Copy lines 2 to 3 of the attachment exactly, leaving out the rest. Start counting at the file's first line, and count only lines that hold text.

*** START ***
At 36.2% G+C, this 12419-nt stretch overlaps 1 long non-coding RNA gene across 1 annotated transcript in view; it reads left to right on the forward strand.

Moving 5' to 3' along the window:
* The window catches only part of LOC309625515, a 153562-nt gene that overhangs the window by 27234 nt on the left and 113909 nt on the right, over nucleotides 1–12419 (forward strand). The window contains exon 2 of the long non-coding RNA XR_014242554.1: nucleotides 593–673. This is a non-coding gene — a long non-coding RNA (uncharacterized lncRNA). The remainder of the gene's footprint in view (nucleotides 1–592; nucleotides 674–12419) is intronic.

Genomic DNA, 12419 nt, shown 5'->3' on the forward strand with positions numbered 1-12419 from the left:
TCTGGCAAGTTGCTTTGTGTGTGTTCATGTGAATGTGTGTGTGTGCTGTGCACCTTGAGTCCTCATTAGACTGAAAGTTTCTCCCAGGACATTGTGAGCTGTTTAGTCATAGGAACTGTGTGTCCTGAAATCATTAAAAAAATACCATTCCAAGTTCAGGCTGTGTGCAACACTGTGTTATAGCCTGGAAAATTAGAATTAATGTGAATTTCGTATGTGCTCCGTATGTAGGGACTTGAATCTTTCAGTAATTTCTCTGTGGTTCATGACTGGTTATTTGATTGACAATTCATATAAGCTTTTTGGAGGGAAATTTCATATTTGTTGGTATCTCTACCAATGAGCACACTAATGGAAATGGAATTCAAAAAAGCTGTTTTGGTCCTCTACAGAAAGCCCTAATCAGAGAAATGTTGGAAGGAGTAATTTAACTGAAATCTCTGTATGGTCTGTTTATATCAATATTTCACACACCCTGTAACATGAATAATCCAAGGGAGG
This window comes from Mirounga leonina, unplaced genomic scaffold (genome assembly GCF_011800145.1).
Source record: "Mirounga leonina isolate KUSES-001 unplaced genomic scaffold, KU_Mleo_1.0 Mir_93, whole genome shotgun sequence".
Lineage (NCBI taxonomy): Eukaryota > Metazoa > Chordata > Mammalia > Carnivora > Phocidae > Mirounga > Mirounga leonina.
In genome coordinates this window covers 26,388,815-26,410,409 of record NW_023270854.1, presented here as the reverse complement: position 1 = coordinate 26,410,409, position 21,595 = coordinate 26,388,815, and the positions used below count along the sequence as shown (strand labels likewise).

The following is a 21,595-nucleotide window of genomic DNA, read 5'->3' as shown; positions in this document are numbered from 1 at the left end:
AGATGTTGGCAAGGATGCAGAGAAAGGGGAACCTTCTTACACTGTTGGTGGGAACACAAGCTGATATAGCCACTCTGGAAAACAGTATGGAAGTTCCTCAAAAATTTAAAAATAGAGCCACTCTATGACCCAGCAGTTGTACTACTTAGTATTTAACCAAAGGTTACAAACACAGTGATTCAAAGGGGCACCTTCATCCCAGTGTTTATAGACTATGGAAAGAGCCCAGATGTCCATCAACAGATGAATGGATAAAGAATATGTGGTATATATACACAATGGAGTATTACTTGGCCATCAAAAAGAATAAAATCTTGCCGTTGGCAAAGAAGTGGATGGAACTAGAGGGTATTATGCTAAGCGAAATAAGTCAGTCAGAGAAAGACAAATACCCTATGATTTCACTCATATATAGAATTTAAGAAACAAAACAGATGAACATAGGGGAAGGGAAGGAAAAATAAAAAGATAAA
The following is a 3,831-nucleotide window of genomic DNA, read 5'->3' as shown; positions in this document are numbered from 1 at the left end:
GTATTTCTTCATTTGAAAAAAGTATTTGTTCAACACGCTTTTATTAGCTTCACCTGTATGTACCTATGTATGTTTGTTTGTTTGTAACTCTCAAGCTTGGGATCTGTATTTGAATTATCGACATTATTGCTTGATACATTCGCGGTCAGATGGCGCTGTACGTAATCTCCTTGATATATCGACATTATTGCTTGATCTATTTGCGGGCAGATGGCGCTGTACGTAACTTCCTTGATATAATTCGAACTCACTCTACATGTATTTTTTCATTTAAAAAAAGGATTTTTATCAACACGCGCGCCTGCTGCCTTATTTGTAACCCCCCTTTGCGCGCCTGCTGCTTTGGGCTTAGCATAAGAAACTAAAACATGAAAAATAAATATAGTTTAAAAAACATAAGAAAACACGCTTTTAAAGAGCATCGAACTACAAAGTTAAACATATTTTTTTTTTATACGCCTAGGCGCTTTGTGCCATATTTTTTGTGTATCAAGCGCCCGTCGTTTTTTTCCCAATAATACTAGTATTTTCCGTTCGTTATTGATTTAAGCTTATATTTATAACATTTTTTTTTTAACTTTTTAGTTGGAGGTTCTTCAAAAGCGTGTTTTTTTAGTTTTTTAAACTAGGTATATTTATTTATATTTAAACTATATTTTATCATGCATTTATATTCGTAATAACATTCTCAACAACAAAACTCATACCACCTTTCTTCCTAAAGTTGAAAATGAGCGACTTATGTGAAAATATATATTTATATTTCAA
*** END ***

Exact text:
Moving 5' to 3' along the window:
* The window catches only part of LOC309625515, a 153562-nt gene that overhangs the window by 27234 nt on the left and 113909 nt on the right, over nucleotides 1–12419 (forward strand). The window contains exon 2 of the long non-coding RNA XR_014242554.1: nucleotides 593–673. This is a non-coding gene — a long non-coding RNA (uncharacterized lncRNA). The remainder of the gene's footprint in view (nucleotides 1–592; nucleotides 674–12419) is intronic.